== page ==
I’ve been watching my son play team sports for the last 13 years. My daughter just started playing them this year. My son is graduating from High School next month and I’ve been in a very reflective mood lately – especially as his last game gets closer and closer. There’s a lot to be learned from watching kids play and I’m sharing some of my observations with you today.
- Don’t underestimate a player based on appearance. Time and time again I have watched this play out. People (myself included) make assumptions based on how someone looks and behaves only to find out how terribly wrong they were. I have seen “gangly” kids go toe to toe against “stocky” kids on the offensive line in football and have had to close my eyes – certain someone was going to be injured – only to watch those stocky kids blocked over and over again. Will, determination, understanding their job on the team and the impact to the team if they don’t perform and the simple joy of playing goes a long way.
- When you get knocked down, get back up (unless of course you’re seriously injured). Sometimes, players on the opposing side do things that test the other sides mettle. Getting back up shows your teammates and the other team spirit and drive. It also serves to challenge the other team to really focus on their game and not their play. Getting up requires individual strength and determination that everyone appreciates – coaches, fans, officials and teammates. When you get up, in effect you’re telling the other person to “bring it” and that unspoken message radiates from the rest of your team.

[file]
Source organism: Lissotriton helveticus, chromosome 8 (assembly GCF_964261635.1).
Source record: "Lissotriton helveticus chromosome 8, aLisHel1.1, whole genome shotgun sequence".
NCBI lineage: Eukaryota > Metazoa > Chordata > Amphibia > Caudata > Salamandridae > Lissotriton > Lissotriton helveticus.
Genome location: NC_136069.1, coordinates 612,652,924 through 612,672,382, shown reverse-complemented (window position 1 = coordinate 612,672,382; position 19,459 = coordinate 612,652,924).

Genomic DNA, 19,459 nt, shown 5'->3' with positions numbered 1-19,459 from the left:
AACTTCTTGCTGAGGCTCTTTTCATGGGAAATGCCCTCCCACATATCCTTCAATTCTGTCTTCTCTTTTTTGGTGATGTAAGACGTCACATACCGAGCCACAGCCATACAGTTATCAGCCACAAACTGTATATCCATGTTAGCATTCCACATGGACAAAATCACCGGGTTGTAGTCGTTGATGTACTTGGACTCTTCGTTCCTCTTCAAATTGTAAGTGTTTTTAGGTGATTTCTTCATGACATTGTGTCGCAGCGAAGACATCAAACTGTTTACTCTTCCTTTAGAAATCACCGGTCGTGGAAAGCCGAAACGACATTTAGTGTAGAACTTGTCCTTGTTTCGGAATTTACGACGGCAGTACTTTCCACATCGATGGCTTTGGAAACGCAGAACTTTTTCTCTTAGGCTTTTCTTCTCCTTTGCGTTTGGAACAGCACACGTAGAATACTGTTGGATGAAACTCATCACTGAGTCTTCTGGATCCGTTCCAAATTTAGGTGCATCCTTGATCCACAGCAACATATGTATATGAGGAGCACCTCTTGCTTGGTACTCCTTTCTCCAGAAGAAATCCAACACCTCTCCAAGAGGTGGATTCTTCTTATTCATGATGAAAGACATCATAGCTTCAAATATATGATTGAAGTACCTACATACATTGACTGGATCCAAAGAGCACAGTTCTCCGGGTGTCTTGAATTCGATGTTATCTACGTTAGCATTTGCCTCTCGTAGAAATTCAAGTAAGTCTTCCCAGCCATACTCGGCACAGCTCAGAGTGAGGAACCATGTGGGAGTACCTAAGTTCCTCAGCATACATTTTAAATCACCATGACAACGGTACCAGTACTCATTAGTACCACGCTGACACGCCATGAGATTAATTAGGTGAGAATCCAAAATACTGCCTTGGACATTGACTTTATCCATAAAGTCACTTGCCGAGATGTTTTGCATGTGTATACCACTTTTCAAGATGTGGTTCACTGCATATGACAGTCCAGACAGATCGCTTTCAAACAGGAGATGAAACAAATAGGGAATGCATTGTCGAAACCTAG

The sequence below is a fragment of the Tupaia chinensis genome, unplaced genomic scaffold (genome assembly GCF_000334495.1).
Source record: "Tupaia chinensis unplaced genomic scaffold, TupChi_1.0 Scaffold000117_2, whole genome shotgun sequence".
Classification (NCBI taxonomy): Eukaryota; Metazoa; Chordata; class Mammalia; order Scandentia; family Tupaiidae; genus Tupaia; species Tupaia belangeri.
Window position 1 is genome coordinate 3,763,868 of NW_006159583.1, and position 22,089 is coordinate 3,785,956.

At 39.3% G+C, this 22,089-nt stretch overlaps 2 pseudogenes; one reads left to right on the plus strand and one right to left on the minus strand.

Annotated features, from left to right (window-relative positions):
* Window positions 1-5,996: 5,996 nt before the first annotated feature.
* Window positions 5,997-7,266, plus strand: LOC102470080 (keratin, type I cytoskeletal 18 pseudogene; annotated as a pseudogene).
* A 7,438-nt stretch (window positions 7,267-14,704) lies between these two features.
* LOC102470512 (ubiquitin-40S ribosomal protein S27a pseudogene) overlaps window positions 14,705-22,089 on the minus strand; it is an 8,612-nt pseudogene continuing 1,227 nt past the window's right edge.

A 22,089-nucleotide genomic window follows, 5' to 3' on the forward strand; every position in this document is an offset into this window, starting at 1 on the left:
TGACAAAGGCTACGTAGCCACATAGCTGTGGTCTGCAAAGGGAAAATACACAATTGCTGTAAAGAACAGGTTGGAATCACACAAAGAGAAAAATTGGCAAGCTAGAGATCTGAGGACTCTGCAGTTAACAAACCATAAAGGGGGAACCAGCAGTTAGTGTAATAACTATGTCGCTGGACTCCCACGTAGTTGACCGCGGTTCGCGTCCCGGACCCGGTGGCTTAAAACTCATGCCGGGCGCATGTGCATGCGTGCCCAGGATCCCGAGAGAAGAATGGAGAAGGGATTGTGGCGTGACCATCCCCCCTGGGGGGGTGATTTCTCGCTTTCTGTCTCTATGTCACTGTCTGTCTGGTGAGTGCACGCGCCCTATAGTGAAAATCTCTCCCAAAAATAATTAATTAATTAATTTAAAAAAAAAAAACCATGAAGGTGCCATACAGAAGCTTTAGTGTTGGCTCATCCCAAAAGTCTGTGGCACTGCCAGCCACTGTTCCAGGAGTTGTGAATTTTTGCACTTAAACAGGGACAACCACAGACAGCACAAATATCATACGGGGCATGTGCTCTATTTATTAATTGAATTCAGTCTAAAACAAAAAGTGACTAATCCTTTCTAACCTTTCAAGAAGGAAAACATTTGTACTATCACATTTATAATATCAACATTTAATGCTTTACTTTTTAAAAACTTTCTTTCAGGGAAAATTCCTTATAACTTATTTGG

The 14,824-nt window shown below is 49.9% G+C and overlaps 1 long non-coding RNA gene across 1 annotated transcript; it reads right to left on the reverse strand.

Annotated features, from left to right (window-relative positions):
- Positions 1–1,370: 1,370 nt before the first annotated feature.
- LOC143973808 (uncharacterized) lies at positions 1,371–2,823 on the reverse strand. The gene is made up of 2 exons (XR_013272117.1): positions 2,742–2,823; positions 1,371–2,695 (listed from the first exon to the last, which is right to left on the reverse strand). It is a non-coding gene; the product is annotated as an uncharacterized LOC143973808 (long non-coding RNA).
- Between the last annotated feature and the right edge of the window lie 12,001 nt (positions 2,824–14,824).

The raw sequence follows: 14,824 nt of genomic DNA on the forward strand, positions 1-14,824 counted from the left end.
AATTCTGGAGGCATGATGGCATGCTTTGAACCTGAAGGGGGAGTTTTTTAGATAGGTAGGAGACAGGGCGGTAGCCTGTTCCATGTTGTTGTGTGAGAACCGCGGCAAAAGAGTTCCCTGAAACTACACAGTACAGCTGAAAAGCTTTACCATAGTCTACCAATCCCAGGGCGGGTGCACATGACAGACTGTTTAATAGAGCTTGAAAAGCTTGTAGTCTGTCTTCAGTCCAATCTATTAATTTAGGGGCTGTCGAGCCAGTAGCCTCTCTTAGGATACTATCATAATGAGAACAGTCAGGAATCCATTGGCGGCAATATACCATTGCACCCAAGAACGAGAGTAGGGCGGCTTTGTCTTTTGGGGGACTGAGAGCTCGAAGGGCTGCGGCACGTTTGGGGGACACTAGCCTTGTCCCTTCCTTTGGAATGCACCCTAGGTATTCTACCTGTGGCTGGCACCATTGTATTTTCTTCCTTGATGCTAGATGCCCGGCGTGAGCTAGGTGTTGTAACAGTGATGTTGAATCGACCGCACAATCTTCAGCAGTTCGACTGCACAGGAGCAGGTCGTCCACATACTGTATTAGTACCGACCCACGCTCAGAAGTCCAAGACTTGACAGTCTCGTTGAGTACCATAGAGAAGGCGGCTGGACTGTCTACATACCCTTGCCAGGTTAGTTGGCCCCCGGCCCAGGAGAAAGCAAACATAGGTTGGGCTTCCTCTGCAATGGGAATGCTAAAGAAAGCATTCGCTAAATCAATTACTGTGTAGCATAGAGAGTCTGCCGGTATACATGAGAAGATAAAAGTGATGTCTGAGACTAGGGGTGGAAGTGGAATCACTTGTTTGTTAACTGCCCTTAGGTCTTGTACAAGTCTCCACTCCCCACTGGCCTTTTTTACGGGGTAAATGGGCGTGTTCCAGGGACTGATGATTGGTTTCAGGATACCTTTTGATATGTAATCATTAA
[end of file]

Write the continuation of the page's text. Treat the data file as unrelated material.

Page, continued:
- Recognize and celebrate great players and teams whether it’s your own or not. All teams work hard together, over a long period of time and give their best on the field. As an opposing player or team respecting and admiring what’s great on the field is special and shows that you care about more than the win. If you do happen to be on the winning team, you earn the respect of the other team. If you’re on the losing team – same thing AND you win in a different way.
- Don’t be the team who is clearly better and run up the score on the less-experienced teams. Those teams suck. Instead be the team who is gracious and shows true sportsmanship. You will earn the respect and admiration of the teams you play and those who are watching. Also, the teams will learn a lot from you that goes far beyond skill. Sure, those amazing teams can be fun to watch initially simply due to how well they play together, ultimately they end up being the team everyone roots against (except the parents of the sucky, winning team).
- As an observer (aka: parent in the stands) your job is to support and celebrate. Anything else is wasted energy and counter-productive. If you happen to actually know something about the sport because you have played it yourself and you think you have something of value to share, share it after the game and, preferably in private. Sharing it during the game just crushes the player and team spirit which serves to NOT HELP AT ALL. Plus, all the other observers feel embarrassed for you.
- Be the veteran who celebrates the rookie. When someone who is new to the sport tries out or plays, the veteran players who teach, help, coach and encourage the newbie are the ones who are seen as and become team leaders. They are the ones who create a unique and special experience for the new player and the team.
- One the game ends, focus on your team and the next game. The team who immediately disperses and goes home isn’t a strong team. When the game is over get with your team, celebrate your successes, focus on where you want to improve immediately and get ready for the next game.
Have any of your own to share? Would love to read your stories in the comments.